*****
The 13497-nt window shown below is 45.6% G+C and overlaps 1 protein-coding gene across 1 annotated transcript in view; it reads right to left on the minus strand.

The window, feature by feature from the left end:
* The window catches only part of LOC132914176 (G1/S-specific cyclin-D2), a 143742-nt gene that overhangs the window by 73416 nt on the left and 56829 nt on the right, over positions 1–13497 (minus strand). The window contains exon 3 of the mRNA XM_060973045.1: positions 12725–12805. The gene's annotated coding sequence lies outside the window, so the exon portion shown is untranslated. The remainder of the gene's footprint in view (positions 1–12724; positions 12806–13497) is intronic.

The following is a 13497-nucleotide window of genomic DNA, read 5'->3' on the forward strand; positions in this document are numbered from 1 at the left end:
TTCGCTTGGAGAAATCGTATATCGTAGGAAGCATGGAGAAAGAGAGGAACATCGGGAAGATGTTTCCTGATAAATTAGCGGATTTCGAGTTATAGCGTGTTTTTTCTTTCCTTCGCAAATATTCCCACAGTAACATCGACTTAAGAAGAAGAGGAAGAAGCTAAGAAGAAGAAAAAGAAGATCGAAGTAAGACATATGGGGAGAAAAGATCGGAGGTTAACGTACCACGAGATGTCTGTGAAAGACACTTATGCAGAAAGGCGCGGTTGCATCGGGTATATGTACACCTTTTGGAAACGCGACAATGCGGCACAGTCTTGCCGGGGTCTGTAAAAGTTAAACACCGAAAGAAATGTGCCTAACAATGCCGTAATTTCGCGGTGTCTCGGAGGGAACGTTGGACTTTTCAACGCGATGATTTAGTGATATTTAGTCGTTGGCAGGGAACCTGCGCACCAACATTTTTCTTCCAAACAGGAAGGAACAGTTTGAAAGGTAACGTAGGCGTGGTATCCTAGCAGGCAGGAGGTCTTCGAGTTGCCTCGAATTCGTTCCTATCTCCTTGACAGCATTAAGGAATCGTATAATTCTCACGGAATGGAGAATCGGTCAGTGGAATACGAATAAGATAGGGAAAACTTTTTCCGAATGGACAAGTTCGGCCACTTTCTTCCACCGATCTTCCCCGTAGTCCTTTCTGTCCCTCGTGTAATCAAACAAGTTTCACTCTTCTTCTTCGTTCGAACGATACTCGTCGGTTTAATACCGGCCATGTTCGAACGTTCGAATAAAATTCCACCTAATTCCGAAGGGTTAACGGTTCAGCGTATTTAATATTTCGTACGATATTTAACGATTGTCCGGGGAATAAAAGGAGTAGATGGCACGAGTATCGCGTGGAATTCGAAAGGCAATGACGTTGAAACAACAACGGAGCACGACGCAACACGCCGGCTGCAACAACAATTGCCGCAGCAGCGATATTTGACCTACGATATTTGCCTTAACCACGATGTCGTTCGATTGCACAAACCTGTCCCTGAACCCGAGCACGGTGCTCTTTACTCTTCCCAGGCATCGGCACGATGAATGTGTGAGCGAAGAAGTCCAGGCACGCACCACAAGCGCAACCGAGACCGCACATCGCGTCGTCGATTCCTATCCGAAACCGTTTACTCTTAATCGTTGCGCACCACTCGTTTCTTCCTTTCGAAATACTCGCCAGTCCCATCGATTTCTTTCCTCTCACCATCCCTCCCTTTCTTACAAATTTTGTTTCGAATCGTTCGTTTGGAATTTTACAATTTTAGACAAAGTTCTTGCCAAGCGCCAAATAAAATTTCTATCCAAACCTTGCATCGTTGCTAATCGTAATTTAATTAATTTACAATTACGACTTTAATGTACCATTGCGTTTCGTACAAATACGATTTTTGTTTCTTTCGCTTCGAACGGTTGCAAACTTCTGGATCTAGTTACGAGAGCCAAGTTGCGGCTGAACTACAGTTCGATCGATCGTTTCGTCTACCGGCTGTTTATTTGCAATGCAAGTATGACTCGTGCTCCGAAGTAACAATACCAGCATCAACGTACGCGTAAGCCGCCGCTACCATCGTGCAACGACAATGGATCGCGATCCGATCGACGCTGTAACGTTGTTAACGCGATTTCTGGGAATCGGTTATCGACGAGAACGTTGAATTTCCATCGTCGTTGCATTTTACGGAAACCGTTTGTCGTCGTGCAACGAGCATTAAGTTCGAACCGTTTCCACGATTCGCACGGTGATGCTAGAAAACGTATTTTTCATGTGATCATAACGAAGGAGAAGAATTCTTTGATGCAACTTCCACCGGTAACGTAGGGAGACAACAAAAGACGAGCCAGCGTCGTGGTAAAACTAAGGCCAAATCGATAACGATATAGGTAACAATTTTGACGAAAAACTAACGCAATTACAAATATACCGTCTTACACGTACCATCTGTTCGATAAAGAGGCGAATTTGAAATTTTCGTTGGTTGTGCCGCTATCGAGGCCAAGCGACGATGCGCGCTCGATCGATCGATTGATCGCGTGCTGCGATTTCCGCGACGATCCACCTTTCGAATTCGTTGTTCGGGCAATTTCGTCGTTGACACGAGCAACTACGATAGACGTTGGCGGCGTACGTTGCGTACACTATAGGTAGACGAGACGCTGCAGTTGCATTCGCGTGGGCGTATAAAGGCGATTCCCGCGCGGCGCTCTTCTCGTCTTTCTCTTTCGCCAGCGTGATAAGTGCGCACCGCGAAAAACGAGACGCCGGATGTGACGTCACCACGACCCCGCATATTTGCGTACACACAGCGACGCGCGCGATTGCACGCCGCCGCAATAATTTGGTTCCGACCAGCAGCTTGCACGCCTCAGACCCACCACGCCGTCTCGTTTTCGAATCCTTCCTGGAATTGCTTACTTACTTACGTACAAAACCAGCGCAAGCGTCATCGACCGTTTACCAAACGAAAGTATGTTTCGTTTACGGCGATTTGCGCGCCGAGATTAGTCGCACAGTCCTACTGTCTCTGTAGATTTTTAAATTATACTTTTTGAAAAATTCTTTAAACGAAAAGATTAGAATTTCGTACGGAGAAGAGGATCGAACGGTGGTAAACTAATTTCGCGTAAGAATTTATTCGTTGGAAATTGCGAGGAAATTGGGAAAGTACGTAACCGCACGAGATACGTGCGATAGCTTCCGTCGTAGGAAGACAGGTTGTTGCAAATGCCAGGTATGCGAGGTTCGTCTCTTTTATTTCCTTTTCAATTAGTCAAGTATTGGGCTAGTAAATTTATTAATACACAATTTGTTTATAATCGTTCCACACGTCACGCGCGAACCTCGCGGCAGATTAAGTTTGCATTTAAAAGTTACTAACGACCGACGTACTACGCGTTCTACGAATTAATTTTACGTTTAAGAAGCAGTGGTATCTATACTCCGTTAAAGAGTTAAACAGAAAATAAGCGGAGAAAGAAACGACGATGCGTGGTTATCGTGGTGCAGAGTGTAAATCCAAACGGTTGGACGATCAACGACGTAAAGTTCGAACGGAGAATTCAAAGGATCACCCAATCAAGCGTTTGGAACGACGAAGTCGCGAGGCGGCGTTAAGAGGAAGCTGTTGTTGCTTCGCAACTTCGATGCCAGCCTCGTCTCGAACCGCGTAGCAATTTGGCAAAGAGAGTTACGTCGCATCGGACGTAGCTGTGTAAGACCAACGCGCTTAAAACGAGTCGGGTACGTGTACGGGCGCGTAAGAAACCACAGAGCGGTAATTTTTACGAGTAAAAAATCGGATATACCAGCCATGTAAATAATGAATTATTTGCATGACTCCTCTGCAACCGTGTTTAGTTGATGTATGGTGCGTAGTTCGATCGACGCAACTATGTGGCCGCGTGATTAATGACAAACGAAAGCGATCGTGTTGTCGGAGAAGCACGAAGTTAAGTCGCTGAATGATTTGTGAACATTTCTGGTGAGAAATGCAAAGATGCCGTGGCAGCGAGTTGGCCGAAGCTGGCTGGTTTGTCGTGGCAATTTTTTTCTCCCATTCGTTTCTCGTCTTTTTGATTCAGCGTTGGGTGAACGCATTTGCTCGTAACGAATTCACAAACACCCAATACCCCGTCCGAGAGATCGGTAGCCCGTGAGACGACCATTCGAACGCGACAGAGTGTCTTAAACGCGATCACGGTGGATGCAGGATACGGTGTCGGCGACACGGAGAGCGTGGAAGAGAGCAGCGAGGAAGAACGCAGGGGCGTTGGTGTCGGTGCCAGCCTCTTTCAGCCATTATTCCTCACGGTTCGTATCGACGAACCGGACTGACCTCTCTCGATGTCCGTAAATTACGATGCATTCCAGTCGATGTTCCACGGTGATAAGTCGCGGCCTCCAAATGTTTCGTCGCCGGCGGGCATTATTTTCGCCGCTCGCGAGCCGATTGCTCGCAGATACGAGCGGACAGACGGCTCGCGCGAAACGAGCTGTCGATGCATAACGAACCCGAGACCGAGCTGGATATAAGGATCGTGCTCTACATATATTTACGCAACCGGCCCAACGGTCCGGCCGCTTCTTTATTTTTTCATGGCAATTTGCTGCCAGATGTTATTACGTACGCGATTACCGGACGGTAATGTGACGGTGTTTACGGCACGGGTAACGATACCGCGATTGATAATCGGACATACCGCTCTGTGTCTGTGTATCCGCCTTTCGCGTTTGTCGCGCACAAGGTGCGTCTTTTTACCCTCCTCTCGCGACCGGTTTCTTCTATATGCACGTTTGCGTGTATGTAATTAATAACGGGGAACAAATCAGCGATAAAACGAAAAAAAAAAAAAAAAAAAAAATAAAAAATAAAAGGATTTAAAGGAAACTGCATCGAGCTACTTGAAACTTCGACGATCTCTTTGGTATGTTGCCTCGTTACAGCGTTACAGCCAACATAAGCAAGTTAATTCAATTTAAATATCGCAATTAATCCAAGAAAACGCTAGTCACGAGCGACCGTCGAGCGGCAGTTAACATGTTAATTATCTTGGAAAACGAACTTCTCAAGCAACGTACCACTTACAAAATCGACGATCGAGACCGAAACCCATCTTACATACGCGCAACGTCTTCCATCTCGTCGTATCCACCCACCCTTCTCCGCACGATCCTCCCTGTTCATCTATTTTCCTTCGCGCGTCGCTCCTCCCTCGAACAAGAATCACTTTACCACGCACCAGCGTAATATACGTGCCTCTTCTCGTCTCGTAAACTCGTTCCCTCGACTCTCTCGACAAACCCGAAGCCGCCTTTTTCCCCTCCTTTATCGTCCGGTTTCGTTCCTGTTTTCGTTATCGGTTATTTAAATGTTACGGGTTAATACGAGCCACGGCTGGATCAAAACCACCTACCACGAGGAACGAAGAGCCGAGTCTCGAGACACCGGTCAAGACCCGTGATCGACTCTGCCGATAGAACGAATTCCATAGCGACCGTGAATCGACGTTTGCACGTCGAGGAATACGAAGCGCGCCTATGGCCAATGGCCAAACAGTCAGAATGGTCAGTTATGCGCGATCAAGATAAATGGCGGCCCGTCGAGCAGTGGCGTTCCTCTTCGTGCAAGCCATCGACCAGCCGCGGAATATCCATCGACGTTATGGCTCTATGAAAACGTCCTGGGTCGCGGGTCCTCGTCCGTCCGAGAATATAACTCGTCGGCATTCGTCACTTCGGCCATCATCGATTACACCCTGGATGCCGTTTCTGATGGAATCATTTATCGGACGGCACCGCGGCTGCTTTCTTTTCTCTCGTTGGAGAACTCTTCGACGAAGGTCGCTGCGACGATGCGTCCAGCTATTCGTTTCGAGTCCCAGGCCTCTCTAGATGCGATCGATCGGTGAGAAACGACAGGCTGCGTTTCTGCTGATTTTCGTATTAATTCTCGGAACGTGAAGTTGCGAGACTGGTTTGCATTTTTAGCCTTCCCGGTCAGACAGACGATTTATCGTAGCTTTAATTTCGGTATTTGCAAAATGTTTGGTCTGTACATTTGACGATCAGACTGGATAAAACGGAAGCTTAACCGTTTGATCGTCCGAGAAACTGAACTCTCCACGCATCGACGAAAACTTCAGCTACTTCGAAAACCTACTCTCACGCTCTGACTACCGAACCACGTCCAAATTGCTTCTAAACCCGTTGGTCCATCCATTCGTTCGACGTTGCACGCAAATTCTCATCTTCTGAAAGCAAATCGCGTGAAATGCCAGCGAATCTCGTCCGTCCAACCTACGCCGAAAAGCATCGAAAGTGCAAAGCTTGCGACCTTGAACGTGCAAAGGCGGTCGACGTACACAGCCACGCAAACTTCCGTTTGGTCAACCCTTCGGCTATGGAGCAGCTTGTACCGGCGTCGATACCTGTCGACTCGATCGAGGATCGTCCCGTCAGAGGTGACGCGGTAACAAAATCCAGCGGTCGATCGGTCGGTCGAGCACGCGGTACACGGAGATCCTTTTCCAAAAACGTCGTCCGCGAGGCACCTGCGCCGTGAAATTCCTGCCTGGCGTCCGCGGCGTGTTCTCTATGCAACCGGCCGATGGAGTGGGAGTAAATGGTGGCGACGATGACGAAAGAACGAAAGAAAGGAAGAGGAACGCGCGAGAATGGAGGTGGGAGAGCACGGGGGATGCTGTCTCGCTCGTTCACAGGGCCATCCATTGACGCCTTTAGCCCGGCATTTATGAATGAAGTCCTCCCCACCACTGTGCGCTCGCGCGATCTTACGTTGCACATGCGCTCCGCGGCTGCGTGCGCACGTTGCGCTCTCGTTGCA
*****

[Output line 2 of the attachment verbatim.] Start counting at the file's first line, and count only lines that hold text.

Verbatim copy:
The window, feature by feature from the left end: